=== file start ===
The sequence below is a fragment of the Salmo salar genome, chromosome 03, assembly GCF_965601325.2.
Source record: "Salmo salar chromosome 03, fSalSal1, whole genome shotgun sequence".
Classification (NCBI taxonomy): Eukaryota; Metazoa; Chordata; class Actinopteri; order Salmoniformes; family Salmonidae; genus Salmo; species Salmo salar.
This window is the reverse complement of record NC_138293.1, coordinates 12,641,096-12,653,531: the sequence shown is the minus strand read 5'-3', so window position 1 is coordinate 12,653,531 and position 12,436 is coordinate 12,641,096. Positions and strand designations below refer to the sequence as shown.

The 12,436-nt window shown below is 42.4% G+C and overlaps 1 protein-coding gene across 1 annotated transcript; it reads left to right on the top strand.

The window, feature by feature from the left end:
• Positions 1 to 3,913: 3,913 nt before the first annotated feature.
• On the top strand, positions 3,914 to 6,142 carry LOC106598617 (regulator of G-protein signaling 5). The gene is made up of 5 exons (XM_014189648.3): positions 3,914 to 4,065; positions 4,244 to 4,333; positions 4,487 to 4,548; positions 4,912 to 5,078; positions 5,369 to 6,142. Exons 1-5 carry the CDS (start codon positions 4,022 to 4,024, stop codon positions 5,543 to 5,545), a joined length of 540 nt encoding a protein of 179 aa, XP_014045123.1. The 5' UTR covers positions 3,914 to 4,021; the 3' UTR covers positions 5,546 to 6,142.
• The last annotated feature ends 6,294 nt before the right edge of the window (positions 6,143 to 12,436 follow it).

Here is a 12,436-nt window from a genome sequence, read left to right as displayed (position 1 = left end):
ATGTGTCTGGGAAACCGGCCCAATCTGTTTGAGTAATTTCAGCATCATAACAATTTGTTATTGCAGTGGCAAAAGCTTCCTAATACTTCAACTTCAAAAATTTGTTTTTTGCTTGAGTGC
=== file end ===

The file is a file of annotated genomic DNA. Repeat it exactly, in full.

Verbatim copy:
The sequence below is a fragment of the Salmo salar genome, chromosome 03, assembly GCF_965601325.2.
Source record: "Salmo salar chromosome 03, fSalSal1, whole genome shotgun sequence".
Classification (NCBI taxonomy): Eukaryota; Metazoa; Chordata; class Actinopteri; order Salmoniformes; family Salmonidae; genus Salmo; species Salmo salar.
This window is the reverse complement of record NC_138293.1, coordinates 12,641,096-12,653,531: the sequence shown is the minus strand read 5'-3', so window position 1 is coordinate 12,653,531 and position 12,436 is coordinate 12,641,096. Positions and strand designations below refer to the sequence as shown.

The 12,436-nt window shown below is 42.4% G+C and overlaps 1 protein-coding gene across 1 annotated transcript; it reads left to right on the top strand.

The window, feature by feature from the left end:
• Positions 1 to 3,913: 3,913 nt before the first annotated feature.
• On the top strand, positions 3,914 to 6,142 carry LOC106598617 (regulator of G-protein signaling 5). The gene is made up of 5 exons (XM_014189648.3): positions 3,914 to 4,065; positions 4,244 to 4,333; positions 4,487 to 4,548; positions 4,912 to 5,078; positions 5,369 to 6,142. Exons 1-5 carry the CDS (start codon positions 4,022 to 4,024, stop codon positions 5,543 to 5,545), a joined length of 540 nt encoding a protein of 179 aa, XP_014045123.1. The 5' UTR covers positions 3,914 to 4,021; the 3' UTR covers positions 5,546 to 6,142.
• The last annotated feature ends 6,294 nt before the right edge of the window (positions 6,143 to 12,436 follow it).

Here is a 12,436-nt window from a genome sequence, read left to right as displayed (position 1 = left end):
ATGTGTCTGGGAAACCGGCCCAATCTGTTTGAGTAATTTCAGCATCATAACAATTTGTTATTGCAGTGGCAAAAGCTTCCTAATACTTCAACTTCAAAAATTTGTTTTTTGCTTGAGTGC